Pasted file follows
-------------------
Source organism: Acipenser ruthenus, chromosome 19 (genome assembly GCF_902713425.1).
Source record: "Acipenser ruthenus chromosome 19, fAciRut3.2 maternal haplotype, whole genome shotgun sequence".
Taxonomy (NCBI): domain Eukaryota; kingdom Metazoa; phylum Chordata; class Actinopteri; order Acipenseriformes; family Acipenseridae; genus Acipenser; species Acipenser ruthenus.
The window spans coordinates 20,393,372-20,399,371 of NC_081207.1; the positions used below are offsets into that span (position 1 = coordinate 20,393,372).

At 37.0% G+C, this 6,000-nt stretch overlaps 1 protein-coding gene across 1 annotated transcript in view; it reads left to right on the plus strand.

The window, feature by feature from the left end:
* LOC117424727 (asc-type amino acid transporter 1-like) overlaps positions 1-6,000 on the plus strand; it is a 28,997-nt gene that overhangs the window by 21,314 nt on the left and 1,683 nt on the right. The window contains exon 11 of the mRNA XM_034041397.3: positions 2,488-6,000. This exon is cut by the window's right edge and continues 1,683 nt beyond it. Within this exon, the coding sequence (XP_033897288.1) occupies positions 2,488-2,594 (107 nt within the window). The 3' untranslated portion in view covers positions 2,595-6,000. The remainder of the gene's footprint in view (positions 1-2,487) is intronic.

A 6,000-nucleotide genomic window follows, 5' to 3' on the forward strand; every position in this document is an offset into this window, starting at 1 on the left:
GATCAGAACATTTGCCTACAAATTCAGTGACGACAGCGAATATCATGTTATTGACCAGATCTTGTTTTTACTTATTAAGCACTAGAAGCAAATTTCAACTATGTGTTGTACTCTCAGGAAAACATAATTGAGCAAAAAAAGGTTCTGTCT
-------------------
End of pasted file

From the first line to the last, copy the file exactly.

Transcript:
Source organism: Acipenser ruthenus, chromosome 19 (genome assembly GCF_902713425.1).
Source record: "Acipenser ruthenus chromosome 19, fAciRut3.2 maternal haplotype, whole genome shotgun sequence".
Taxonomy (NCBI): domain Eukaryota; kingdom Metazoa; phylum Chordata; class Actinopteri; order Acipenseriformes; family Acipenseridae; genus Acipenser; species Acipenser ruthenus.
The window spans coordinates 20,393,372-20,399,371 of NC_081207.1; the positions used below are offsets into that span (position 1 = coordinate 20,393,372).

At 37.0% G+C, this 6,000-nt stretch overlaps 1 protein-coding gene across 1 annotated transcript in view; it reads left to right on the plus strand.

The window, feature by feature from the left end:
* LOC117424727 (asc-type amino acid transporter 1-like) overlaps positions 1-6,000 on the plus strand; it is a 28,997-nt gene that overhangs the window by 21,314 nt on the left and 1,683 nt on the right. The window contains exon 11 of the mRNA XM_034041397.3: positions 2,488-6,000. This exon is cut by the window's right edge and continues 1,683 nt beyond it. Within this exon, the coding sequence (XP_033897288.1) occupies positions 2,488-2,594 (107 nt within the window). The 3' untranslated portion in view covers positions 2,595-6,000. The remainder of the gene's footprint in view (positions 1-2,487) is intronic.

A 6,000-nucleotide genomic window follows, 5' to 3' on the forward strand; every position in this document is an offset into this window, starting at 1 on the left:
GATCAGAACATTTGCCTACAAATTCAGTGACGACAGCGAATATCATGTTATTGACCAGATCTTGTTTTTACTTATTAAGCACTAGAAGCAAATTTCAACTATGTGTTGTACTCTCAGGAAAACATAATTGAGCAAAAAAAGGTTCTGTCT